The Biggest Bluff by Maria Konnikova

There’s a certain fear and pressure that comes when someone buys you a book. The expectation you’ll read it, the expectation you’ll like it, and the expectation that you’ll justify the person’s emotional and financial investment in you.

This book wasn’t on my list, or even my radar. But the person who bought it for me – the genuinely inspiring Emma Lloyd – has known and worked with me for over fifteen years, so I was fairly confident she’d have chosen well.

Of course, she did. This is a brilliant book showing what the world of Poker can teach us about human behaviour, decision making, creativity and self-control (as well as being a fascinating insight into a world I knew nothing about, save for a few dodgy card games on the bus to school xx years ago).

These are some of my edited highlights, a mix of thoughts from Maria Konnikova, as well as some of the poker pros she met along the way, such as Erik Seidel who mentored her throughout.

On keeping an open mind

  • If you’re sceptical of any advice to begin with, if ‘less certainty, more inquiry‘ is your guiding light, not only will you listen, you will adjust, you will grow. (Erik Seidel)
  • On the benefit of failure:

  • The benefit of failure is an objectivity that success simply can’t offer. If you win right away, you have absolutely no way to gauge if you’re really brilliant or it was a fluke and you got lucky 
  • On the importance of observation

  • Louis Pasteur: ‘Where observation is concerned, chance favours only the prepared mind’. If you’re not observing well, no amount of preparation is enough
  • Richard Wiseman at the University of Hertfordshire ran a survey where he asked people who considered themselves lucky and unlucky to count the number of photographs in a newspaper. The self-described ‘unlucky’ took on average two minutes. The ‘lucky’ took a few seconds. On page two there was a big headline saying ‘Stop counting – there are 43 photographs in this newspaper
  • On understanding others

  • People aren’t a combination of traits. They’re a mosaic of reactions and interactions with situations. If you can get a person’s behavioural profile – a catalogue of reactions in an if-then relationship (‘if they feel threatened then…’) – you have a far better read on who they are or how they will behave in certain situations.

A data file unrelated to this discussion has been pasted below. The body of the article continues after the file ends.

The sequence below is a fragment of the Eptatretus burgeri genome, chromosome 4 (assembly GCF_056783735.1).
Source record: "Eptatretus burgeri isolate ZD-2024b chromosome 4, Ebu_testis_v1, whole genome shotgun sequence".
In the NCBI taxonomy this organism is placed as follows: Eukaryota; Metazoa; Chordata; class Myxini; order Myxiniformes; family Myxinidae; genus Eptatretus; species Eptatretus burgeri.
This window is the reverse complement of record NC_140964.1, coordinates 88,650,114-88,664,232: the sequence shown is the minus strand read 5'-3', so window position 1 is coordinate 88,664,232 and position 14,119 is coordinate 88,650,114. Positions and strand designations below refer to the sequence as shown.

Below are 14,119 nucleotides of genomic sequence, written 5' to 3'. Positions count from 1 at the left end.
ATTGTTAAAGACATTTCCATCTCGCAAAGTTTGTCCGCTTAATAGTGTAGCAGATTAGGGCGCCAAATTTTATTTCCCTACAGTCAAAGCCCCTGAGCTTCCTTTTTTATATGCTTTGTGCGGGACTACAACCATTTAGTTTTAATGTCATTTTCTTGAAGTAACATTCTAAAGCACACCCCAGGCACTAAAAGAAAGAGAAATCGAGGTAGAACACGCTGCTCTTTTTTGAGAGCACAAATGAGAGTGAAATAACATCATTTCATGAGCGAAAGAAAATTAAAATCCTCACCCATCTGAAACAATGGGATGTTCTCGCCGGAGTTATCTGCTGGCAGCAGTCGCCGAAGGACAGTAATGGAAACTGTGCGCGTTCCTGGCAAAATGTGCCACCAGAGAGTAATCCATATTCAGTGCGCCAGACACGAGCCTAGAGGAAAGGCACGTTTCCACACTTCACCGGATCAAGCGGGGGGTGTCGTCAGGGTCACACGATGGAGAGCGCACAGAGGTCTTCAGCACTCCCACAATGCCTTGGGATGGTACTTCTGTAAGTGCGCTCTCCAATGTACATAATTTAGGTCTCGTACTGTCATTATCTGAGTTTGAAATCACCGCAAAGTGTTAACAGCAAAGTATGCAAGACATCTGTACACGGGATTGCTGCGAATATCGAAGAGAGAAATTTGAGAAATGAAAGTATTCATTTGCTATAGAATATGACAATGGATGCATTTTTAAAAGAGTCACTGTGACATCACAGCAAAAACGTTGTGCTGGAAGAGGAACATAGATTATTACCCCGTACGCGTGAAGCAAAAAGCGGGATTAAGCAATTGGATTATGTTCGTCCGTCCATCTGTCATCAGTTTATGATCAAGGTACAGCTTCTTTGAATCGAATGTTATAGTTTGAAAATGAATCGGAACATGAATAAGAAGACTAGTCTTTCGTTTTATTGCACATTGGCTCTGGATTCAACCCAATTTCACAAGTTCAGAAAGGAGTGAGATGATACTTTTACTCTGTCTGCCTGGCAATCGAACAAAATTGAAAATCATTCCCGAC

• John Boyd (Fighter Pilot)’s OODA – Observe, Orient, Decide, and Act
  • On understanding yourself

  • You need to learn how to anticipate how something will make you feel in the future and act accordingly in the present.
  • In 2018, Kaitlin Woolley and Jane Risen showed that people will often actively avoid information that would help them make a more informed decision when their intuition, or inner preference, is already decided (e.g. avoid learning how many calories are in a dessert). They know the information may mean they have to change their decision so will ignore it.
  • On maintaining control of yourself

  • Never feel like you have to do something just because its expected of you – even if you’re the one who expects it of you. Know when to step back. Know when to recalibrate. Know when to reassess your strategy, prior plans be damned.
  • ‘Some people become overly emotionally invested in their sadness and their misfortune. Maybe, in the big picture of life, we weren’t meant to win that hand because some other stream of events had to transpire for us to be successful’ (Andrew Lichtenberger – LuckyChewy)
  • A brilliant game to play to understand other perspectives – Lodden Thinks

  • Take turns to ask someone a question, then bet on what they think the answer is (rather than the actual answer). The person who guesses closest to what that person (the ‘Lodden’) thinks, wins. The beauty is that it doesn’t matter what the actual answer is; it’s all about perception and psychology – what does Lodden think the answer is – and can you see the world from their perspective more closely than your opponent?
  • Thanks for reading this article, I really hope you enjoyed it. You can subscribe to my monthly update below, and find me in tweet form @johnjsills, in picture form on Instagram @CX_Stories, or in work mode at The Foundation

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